Venue: Drama Barn
Playwright: David Grieg
Director: Helen Fletcher
Starring: Ed Duncan Smith, Eoin Connolly, Sam Hinton
Rating: * * * *
The Drama Barn resembles a hybrid between nuclear bunker and rural outshed. The floor is strewn with hay, buckets and wooden crates line the outskirts of the stage and the audience’s attention is immediately drawn towards a noose hanging in the centre; the American pilot (convincingly performed by Eoin Connolly in an unwavering accent) is sat facing it with bloodied uniform and clearly broken leg. It seemed that the chosen stage arrangement would foreshadow the shortcomings.
This noose goes on to act as a podium for each character and their place within the on-going power struggle that formulates ‘The American Pilot’. Sarah strokes it maternally, Evie treats it as a swing and The Trader at climbs it in a momentary money-fuelled high. This play on supremacy and control is made relevant in today’s society by exploring America’s intervention in the surrounding world. After an American pilot has crashed into a foreign and alien land, his destiny is placed in the hands of the formerly powerless surrounding him.
Roles are reversed here as ‘Big Bully America’ becomes the tortured outnumbered and precedence is given to the Captain (Sam Hinton) and Translator (Ed Duncan Smith). The deliberate mistranslation of language between the Pilot and other characters presents itself as a clear parody of international war correspondence in contemporary society.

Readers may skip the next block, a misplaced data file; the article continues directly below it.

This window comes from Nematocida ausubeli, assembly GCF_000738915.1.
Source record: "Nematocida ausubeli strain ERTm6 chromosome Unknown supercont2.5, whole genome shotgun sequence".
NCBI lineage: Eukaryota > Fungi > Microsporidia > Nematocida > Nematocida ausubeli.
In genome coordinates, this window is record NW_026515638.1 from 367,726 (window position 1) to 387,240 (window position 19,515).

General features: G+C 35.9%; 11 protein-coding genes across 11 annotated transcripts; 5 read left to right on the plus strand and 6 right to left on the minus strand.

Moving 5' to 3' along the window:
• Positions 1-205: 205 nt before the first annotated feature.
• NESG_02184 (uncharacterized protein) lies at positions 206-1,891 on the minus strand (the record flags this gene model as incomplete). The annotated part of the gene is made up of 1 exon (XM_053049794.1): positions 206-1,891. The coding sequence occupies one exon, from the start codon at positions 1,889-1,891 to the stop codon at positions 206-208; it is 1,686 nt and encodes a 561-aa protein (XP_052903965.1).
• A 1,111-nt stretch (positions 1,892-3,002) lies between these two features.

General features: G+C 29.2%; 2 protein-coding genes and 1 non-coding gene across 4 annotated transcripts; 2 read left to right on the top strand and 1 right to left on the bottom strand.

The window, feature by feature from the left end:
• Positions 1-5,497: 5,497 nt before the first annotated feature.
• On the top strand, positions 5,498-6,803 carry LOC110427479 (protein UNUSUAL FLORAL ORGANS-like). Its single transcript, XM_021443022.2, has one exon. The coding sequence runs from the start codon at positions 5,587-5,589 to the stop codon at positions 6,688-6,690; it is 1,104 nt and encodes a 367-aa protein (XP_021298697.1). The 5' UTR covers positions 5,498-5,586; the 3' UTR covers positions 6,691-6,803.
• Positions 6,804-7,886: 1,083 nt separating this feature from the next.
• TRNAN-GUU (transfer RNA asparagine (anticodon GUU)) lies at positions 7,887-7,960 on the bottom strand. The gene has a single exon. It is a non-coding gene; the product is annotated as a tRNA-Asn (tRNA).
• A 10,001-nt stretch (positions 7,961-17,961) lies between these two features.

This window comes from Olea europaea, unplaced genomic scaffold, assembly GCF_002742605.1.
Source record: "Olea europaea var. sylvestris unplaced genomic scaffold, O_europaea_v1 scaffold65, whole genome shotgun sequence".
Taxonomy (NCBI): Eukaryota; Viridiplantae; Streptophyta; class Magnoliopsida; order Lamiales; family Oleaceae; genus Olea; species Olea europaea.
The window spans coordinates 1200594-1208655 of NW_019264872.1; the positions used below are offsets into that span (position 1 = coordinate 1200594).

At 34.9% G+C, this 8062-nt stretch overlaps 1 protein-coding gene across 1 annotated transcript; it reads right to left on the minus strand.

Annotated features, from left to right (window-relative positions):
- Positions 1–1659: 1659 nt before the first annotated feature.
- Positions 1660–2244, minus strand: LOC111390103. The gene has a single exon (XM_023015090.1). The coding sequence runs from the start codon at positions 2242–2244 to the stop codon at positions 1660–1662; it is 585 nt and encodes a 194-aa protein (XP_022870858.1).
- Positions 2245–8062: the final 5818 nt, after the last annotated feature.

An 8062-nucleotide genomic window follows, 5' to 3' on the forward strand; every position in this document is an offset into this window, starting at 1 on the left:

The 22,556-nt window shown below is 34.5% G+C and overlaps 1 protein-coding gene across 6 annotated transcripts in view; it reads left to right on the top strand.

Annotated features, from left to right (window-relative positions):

This misunderstanding is a dichotomy of endearing as well as frustratingly tense, made all the more believable by the cast’s superb acting. The Captain is at times made farcical by his own ignorance and egotism: Hinton’s deliverance of “Everywhere I go, I wear sunglasses” had the audience roaring and eager for more; his contrasting brutality became harrowing.
Evie’s innocence and determined optimism – captured by the soft voice and youthful movements of Cat Smith – became a comforting foil to the violence around her. Pilot managed to evoke sympathy. All actors demonstrated the multi-faceted dimensions of their characters: Duncan Smith’s Translator was at first maliciously power-hungry, only to be revealed his weaknesses and motives for his actions later; Sarah was suitably nurturing yet pained and the audience couldn’t help but empathise with the utterly powerless situation the Farmer (Mark Smith) had been placed in.
Occasionally the seating layout meant that it was difficult for the actors not to turn their back on areas of the audience, clouding their expressions and the action. An abrupt ending after a lengthily drawn-out unravelling of characters came as unexpected; but this is down to the complexity of the plot structure as opposed to the acting or direction, and is perhaps the point as by this technique the finale was made the more poignantly – and suddenly – heart-rending.
Those who didn’t manage to catch the maturity and complexity of this outstanding performance truly missed out.